1 man, 2 man or 3 man lawn mowing crew. What’s best?

Most lawn care business owners are constantly looking for ways to improve efficiency. Is it more efficient to run a 1, 2 or 3 man crew? Sure everyone will have their own opinion on this but in a discussion on the Gopher Lawn Care Business Forum we got a chance to talk with a business owner who has experimented with all three crew types and has come to a conclusion that will surely help you grow.

He wrote “so I ran all summer with a 3 man crew (2 employees + myself). At 1st it was a situation where 2 guys could no longer keep up, but 3 guys on the team basically meant we could get all our mowing done in the day but only little more than enough to cover the 3rd guy’s labor. As we worked I kept working on different stratagies & found a system that helped make us more efficient once at a clients home. Then I revamped my route again. We kept gaining new clients & each new customer within our service area meant the stops were now closer together. Drive time is the biggest killer of productivity & the more guys on the crew, the more it hurts. That is because 3 men can’t get there any faster than 2. 10 min of driving with 2 guys is 20 minutes of labor, & 30 minutes of labor with 3 guys in the truck.

As this season progressed we got to the point we were doing 28-30 properties a day. So towards the end of the summer we had gotten back to being a more profitable business machine. If your route is tight, a 3 man system works. If you’re all over town, your better served alone until business gets better.

Going into next season I plan to set up a 2nd truck, I’ll probably run 2 employees on 1 truck & go solo on the other, at least for a while, Then I’ll add a helper on my crew as things progress. Ultimately the most profitable system seems to be 1 guy per truck, but unless you’ve got the capital to buy 2-3 full riggs as you expand it’s not a practical business model.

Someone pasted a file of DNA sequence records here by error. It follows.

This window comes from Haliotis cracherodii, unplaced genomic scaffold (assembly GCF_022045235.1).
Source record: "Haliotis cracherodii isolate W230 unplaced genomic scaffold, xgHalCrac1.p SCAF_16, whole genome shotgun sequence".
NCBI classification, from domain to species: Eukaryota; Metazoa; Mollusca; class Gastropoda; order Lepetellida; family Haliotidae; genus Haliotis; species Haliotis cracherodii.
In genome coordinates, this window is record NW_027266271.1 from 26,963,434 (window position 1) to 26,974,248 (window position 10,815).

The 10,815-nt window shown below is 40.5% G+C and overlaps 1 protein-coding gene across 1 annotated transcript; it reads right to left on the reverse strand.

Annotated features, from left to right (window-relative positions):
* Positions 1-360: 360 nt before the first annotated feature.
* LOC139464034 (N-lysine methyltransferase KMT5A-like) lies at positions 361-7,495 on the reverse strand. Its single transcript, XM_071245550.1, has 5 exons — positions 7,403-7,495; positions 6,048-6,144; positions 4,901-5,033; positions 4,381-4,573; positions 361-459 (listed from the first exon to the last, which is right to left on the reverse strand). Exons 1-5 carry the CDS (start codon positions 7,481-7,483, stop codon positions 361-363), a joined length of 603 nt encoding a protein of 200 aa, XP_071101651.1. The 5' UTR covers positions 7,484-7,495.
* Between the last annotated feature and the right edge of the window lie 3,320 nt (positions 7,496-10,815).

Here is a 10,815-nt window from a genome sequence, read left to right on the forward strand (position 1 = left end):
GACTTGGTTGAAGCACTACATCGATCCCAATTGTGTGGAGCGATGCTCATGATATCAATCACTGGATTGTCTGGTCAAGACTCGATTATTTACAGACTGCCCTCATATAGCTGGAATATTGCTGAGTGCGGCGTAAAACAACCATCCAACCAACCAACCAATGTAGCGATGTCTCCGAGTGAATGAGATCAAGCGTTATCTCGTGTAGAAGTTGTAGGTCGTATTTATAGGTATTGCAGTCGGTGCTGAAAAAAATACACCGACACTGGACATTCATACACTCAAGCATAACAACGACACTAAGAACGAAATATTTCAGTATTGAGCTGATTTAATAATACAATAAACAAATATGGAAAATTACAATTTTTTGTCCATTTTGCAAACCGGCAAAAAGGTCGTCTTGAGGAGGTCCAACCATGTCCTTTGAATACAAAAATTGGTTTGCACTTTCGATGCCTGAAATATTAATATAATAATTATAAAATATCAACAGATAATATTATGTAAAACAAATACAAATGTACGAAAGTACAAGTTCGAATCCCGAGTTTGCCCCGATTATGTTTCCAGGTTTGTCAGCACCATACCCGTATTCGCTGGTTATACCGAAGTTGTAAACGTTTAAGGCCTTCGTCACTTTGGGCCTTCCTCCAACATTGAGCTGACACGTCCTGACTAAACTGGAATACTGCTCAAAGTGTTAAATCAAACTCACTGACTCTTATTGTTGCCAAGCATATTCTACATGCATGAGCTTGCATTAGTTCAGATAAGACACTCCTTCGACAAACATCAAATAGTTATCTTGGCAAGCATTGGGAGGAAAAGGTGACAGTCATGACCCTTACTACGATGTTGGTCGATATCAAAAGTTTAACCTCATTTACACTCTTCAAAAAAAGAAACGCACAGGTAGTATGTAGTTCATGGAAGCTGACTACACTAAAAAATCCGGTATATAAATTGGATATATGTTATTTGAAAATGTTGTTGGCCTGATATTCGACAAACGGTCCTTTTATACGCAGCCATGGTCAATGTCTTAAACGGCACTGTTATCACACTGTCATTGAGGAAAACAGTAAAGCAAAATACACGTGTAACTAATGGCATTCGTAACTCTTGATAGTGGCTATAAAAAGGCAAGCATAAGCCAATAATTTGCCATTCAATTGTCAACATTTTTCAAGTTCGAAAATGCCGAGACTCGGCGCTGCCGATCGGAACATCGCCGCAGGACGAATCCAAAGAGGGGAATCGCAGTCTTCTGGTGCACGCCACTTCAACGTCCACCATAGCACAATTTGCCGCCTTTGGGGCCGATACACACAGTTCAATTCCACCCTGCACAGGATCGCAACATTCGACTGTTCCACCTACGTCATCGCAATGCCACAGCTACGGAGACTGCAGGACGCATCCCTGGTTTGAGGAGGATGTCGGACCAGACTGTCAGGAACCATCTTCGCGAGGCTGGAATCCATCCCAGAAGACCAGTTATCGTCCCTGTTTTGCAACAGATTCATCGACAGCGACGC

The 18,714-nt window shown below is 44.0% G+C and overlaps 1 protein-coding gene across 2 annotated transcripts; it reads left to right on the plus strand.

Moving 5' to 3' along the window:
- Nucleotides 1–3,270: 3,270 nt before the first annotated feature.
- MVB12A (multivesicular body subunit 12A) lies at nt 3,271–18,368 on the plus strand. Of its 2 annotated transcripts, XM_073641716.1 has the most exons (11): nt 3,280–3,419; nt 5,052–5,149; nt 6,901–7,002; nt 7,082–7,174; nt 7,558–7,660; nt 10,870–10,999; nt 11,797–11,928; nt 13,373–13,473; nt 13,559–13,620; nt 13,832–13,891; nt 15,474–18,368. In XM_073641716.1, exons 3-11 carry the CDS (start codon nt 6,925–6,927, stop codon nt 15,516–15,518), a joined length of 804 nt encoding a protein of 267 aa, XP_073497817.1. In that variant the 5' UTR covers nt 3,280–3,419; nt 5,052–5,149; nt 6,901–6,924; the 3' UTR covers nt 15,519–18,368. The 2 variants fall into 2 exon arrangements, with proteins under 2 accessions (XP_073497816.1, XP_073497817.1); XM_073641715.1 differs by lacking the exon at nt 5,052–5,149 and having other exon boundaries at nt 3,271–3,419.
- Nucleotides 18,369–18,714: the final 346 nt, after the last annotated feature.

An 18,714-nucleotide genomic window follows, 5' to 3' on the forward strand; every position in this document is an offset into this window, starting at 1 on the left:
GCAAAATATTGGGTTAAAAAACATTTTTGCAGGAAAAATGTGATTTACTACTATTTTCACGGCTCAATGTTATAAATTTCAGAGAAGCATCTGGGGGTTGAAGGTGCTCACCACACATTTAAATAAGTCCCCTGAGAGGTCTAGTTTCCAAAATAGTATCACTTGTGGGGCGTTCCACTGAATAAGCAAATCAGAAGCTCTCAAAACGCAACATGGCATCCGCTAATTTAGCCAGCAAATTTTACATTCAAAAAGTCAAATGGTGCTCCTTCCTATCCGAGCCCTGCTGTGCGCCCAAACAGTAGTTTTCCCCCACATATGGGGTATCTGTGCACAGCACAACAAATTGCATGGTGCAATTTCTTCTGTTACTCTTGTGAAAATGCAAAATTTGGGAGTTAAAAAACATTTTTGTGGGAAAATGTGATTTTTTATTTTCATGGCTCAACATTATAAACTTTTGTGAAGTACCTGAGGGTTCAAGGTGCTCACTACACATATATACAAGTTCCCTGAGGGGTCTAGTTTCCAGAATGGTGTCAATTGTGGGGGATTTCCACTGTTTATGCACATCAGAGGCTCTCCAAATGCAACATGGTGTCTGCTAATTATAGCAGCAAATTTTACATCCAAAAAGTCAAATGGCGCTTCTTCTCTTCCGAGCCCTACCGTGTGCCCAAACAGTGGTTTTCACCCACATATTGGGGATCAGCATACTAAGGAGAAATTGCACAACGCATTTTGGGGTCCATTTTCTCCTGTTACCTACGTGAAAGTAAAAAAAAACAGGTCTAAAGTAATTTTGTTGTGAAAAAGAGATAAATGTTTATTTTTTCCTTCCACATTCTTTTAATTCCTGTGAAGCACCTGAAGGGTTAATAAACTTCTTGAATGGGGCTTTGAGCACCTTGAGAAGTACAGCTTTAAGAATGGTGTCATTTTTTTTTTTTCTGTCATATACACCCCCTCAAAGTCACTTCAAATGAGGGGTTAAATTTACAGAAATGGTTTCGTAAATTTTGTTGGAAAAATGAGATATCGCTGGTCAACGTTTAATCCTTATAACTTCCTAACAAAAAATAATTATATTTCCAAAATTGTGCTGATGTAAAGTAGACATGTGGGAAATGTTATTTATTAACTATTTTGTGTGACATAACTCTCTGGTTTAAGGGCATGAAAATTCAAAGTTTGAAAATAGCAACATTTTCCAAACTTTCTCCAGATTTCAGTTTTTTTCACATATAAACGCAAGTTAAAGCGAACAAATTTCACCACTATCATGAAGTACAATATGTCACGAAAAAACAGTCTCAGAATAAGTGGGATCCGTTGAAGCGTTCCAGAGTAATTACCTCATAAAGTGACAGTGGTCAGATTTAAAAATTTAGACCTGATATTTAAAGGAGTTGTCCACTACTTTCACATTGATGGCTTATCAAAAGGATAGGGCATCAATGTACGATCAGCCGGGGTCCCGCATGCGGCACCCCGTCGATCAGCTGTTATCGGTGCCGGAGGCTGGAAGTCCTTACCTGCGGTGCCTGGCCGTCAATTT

Say for instance (to explain): a one man operation can average around $40-45 average gross per hour. 2 guys can hit $70-75, while 3 were usually say $90- $100. So $100/hr is nice but it’s with 3 guys! Two trucks with 1 man each could collectively hit $80-90 per hour and save an entire guys labor. So either you invest in the equipment, or you invest in unessesary labor…. So I guess that’s why most factories are so automated now.”

That is really very insightful. Do you have any estimates on the profit level for each of these categories? I bet a lot of readers are looking at this and thinking WOW with 3 guys I can hit $100 an hour, but that is not the real full story one should focus on. It’s the profitability of it. What’s your view?

“For one, yes 3 guys can run that much per hour but I’ll tell ya, it seems to me it’s gotta be the right 3 guys & on a relatively tight route. If you had a gated community, 2 guys (hustling) could do it too. But I’ve had a few employees come & go, & if you lolly gag… your probably not getting there.

I don’t have any hard numbers on the profitability for you as my line up changed too much. What I mean is for most of the summer I ran 3 days with 3 guys & 2 days with 2 guys. Two of my routes were a little lighter & more spaced out, so I decided I couldn’t really justify the extra labor those 2 days.

The problem lies in that I lacked the business this year to buy another full truck & rig just yet, but a 2 man team couldn’t keep up. I think the most profitable system is 1 guy per truck & here’s why: